English 242 C: Reading Fiction

"The Future is Today": Unlocking Science Fiction


Speculative fiction, particularly science fiction, often is described as a genre of literature that you have to grow up reading if you are going to be able to understand and love it. This course takes issue with this common assertion and is, in fact, designed specifically to explore the strategies involved in reading science fiction as well as the genre's common themes and metaphors.

No prior knowledge of science fiction is assumed, though a willingness to jump in and experience the genre on its own terms will be helpful.

Rather than attempting to develop reading skills appropriate to the entire genre, we will focus on how science fiction engages elements of the world we know. To this end, we will be reading science fiction that is drawn primarily (i.e., there will be exceptions) from the post-1945 Anglo-American context.

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We will approach science fiction using two methods:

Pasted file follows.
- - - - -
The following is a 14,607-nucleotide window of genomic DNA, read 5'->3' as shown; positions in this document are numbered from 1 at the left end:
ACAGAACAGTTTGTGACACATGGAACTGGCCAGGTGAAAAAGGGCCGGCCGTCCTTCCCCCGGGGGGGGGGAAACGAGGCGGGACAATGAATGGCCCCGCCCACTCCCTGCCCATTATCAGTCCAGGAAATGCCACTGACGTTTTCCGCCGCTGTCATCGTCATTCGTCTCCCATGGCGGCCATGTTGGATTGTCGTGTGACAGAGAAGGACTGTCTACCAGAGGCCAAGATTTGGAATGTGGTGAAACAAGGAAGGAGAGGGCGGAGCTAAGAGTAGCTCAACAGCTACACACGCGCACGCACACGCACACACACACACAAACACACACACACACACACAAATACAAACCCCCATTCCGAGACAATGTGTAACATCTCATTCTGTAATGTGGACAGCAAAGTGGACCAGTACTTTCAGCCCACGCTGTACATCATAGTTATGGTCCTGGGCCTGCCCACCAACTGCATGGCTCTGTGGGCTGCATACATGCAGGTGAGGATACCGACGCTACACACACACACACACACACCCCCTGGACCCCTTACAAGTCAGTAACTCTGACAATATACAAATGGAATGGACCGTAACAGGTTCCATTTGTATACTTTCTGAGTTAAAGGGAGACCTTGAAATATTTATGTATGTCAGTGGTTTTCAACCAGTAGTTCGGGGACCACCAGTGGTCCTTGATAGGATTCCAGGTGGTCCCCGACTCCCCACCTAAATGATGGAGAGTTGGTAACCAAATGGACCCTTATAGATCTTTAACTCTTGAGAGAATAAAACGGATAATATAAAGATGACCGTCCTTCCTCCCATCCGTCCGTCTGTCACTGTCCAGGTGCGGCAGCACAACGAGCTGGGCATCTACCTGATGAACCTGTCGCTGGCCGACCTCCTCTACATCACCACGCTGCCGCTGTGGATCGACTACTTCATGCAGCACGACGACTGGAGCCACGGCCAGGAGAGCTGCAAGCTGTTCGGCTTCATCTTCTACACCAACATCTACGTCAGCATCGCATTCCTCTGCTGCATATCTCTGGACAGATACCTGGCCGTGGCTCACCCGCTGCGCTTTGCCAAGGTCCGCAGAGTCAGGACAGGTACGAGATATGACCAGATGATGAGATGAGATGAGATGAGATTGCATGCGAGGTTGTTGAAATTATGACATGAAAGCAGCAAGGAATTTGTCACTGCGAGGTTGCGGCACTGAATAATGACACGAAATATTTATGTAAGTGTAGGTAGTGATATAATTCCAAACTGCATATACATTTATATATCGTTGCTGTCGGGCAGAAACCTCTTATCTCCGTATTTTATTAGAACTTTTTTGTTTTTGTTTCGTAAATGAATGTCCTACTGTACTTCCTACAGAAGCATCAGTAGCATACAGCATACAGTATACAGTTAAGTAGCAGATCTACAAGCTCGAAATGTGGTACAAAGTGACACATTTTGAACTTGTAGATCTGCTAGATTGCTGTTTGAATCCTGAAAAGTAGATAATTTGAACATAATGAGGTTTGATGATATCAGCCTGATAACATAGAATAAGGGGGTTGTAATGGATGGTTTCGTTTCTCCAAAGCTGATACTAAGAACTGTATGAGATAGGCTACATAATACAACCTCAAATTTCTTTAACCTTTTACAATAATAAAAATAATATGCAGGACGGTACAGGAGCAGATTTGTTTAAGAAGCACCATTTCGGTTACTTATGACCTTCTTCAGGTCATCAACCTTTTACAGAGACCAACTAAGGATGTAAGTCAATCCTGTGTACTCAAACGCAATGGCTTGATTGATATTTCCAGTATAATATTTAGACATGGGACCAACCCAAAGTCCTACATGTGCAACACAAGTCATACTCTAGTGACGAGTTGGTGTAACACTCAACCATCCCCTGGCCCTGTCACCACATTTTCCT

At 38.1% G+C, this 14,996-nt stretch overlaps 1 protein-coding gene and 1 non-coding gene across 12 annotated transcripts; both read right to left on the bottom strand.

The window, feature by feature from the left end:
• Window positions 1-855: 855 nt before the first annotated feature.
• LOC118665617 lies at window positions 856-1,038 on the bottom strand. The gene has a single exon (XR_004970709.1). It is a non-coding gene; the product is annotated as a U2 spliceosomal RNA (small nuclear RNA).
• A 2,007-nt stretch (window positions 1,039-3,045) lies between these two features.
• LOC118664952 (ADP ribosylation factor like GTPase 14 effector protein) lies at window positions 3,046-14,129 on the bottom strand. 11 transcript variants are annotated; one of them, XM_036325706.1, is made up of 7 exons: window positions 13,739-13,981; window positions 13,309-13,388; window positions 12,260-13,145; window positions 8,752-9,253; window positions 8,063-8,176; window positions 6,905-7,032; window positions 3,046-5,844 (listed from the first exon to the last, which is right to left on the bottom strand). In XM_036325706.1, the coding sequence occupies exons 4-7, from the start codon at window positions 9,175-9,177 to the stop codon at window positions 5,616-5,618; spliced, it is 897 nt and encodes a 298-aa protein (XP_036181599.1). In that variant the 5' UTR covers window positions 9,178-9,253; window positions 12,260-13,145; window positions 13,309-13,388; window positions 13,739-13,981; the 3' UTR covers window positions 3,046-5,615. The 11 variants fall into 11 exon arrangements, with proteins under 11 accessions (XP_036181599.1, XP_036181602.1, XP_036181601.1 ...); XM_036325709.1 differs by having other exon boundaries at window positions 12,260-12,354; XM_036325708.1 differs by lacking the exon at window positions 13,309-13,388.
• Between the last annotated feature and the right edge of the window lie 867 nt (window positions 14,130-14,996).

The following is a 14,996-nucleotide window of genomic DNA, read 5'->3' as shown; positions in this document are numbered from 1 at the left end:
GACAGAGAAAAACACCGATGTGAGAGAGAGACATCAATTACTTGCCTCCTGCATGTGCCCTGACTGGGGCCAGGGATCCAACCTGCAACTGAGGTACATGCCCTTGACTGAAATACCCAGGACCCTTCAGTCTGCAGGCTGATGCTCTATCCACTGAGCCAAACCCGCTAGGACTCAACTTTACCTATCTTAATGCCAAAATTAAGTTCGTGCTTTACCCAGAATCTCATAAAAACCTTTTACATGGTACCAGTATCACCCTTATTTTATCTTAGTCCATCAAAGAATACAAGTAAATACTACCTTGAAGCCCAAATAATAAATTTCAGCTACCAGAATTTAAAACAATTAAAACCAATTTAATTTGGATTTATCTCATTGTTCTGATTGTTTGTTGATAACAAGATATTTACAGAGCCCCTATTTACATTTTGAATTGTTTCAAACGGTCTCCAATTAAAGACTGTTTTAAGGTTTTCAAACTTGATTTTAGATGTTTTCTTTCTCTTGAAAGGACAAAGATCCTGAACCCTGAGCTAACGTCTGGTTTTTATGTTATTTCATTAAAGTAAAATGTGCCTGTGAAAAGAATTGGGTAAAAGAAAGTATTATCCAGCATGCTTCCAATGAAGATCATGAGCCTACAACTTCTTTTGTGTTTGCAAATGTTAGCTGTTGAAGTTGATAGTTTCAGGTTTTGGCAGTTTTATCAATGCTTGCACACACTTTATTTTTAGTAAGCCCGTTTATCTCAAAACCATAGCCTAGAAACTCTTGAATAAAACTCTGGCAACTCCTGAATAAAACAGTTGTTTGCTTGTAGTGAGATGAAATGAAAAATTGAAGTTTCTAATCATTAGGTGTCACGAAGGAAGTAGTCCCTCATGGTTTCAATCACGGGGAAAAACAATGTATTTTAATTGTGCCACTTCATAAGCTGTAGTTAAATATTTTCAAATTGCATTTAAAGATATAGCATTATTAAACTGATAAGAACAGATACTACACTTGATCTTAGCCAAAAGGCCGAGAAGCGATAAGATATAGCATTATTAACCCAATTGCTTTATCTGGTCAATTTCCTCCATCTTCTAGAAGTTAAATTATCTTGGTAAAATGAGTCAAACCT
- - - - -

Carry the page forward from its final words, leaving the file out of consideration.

First, we will examine how it defamiliarizes not only history, but also an array of people, objects, social relations, and experiences, so that we can observe them critically. 

Second, we will consider each text in its historical context and speculate on how each text addresses the concerns of its historical moment, and how the issues addressed relate to our own historical moment. 

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Some of the topics that we may consider in developing strategies for reading science fiction include:

Questions of citizenship,
Education narratives and theories,
Political machinations and the future of the nation state,
The politics of reproduction,
Metahistorical narratives,
Cyborgs and technobodies,
Mediated experiences and living conditions.

During the latter part of the quarter, students will be able to use their understanding of these themes and topics, as well as strategies of reading and writing about science fiction to understand, analyze, and most importantly, enjoy, Neal Stephenson's The Diamond Age.

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